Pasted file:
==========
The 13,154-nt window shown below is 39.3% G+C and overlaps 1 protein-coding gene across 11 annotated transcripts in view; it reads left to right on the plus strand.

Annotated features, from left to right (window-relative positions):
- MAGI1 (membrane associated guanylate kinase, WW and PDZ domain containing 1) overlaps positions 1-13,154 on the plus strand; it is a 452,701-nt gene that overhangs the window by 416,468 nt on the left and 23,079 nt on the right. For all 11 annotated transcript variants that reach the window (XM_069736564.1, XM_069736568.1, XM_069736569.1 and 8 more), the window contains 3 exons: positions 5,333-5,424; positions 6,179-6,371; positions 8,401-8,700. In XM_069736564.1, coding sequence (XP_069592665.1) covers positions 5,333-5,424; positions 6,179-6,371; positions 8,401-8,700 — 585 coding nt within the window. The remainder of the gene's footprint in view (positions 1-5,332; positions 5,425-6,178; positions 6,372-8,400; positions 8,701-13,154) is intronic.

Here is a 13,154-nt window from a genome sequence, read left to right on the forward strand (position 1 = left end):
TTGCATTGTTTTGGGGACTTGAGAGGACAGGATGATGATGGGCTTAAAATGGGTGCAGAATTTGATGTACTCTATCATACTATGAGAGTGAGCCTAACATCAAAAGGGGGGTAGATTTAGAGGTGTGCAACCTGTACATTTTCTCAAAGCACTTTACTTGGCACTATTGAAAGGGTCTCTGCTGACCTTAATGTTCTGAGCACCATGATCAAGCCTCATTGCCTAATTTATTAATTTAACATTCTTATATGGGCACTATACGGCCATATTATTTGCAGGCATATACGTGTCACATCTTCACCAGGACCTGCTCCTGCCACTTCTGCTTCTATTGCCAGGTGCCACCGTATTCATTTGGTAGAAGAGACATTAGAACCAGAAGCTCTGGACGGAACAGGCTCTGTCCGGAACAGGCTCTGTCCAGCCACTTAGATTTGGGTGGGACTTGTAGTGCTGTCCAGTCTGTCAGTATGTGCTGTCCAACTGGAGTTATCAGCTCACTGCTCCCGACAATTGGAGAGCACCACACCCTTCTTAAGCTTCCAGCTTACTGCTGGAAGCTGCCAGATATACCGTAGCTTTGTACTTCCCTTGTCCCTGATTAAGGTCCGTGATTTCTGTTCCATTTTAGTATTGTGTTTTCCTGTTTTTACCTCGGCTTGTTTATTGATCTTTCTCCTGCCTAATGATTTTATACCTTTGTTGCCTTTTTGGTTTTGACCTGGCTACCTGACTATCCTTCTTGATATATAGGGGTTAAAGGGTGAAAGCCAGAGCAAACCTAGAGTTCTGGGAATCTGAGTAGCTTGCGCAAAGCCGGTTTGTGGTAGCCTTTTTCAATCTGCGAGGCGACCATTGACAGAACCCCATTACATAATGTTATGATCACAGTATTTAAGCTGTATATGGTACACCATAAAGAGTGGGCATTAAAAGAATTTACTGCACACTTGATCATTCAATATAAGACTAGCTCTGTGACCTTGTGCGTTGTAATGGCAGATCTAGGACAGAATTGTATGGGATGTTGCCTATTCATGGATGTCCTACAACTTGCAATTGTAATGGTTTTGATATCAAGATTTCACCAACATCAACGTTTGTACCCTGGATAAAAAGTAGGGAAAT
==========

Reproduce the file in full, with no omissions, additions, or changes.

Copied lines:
The 13,154-nt window shown below is 39.3% G+C and overlaps 1 protein-coding gene across 11 annotated transcripts in view; it reads left to right on the plus strand.

Annotated features, from left to right (window-relative positions):
- MAGI1 (membrane associated guanylate kinase, WW and PDZ domain containing 1) overlaps positions 1-13,154 on the plus strand; it is a 452,701-nt gene that overhangs the window by 416,468 nt on the left and 23,079 nt on the right. For all 11 annotated transcript variants that reach the window (XM_069736564.1, XM_069736568.1, XM_069736569.1 and 8 more), the window contains 3 exons: positions 5,333-5,424; positions 6,179-6,371; positions 8,401-8,700. In XM_069736564.1, coding sequence (XP_069592665.1) covers positions 5,333-5,424; positions 6,179-6,371; positions 8,401-8,700 — 585 coding nt within the window. The remainder of the gene's footprint in view (positions 1-5,332; positions 5,425-6,178; positions 6,372-8,400; positions 8,701-13,154) is intronic.

Here is a 13,154-nt window from a genome sequence, read left to right on the forward strand (position 1 = left end):
TTGCATTGTTTTGGGGACTTGAGAGGACAGGATGATGATGGGCTTAAAATGGGTGCAGAATTTGATGTACTCTATCATACTATGAGAGTGAGCCTAACATCAAAAGGGGGGTAGATTTAGAGGTGTGCAACCTGTACATTTTCTCAAAGCACTTTACTTGGCACTATTGAAAGGGTCTCTGCTGACCTTAATGTTCTGAGCACCATGATCAAGCCTCATTGCCTAATTTATTAATTTAACATTCTTATATGGGCACTATACGGCCATATTATTTGCAGGCATATACGTGTCACATCTTCACCAGGACCTGCTCCTGCCACTTCTGCTTCTATTGCCAGGTGCCACCGTATTCATTTGGTAGAAGAGACATTAGAACCAGAAGCTCTGGACGGAACAGGCTCTGTCCGGAACAGGCTCTGTCCAGCCACTTAGATTTGGGTGGGACTTGTAGTGCTGTCCAGTCTGTCAGTATGTGCTGTCCAACTGGAGTTATCAGCTCACTGCTCCCGACAATTGGAGAGCACCACACCCTTCTTAAGCTTCCAGCTTACTGCTGGAAGCTGCCAGATATACCGTAGCTTTGTACTTCCCTTGTCCCTGATTAAGGTCCGTGATTTCTGTTCCATTTTAGTATTGTGTTTTCCTGTTTTTACCTCGGCTTGTTTATTGATCTTTCTCCTGCCTAATGATTTTATACCTTTGTTGCCTTTTTGGTTTTGACCTGGCTACCTGACTATCCTTCTTGATATATAGGGGTTAAAGGGTGAAAGCCAGAGCAAACCTAGAGTTCTGGGAATCTGAGTAGCTTGCGCAAAGCCGGTTTGTGGTAGCCTTTTTCAATCTGCGAGGCGACCATTGACAGAACCCCATTACATAATGTTATGATCACAGTATTTAAGCTGTATATGGTACACCATAAAGAGTGGGCATTAAAAGAATTTACTGCACACTTGATCATTCAATATAAGACTAGCTCTGTGACCTTGTGCGTTGTAATGGCAGATCTAGGACAGAATTGTATGGGATGTTGCCTATTCATGGATGTCCTACAACTTGCAATTGTAATGGTTTTGATATCAAGATTTCACCAACATCAACGTTTGTACCCTGGATAAAAAGTAGGGAAAT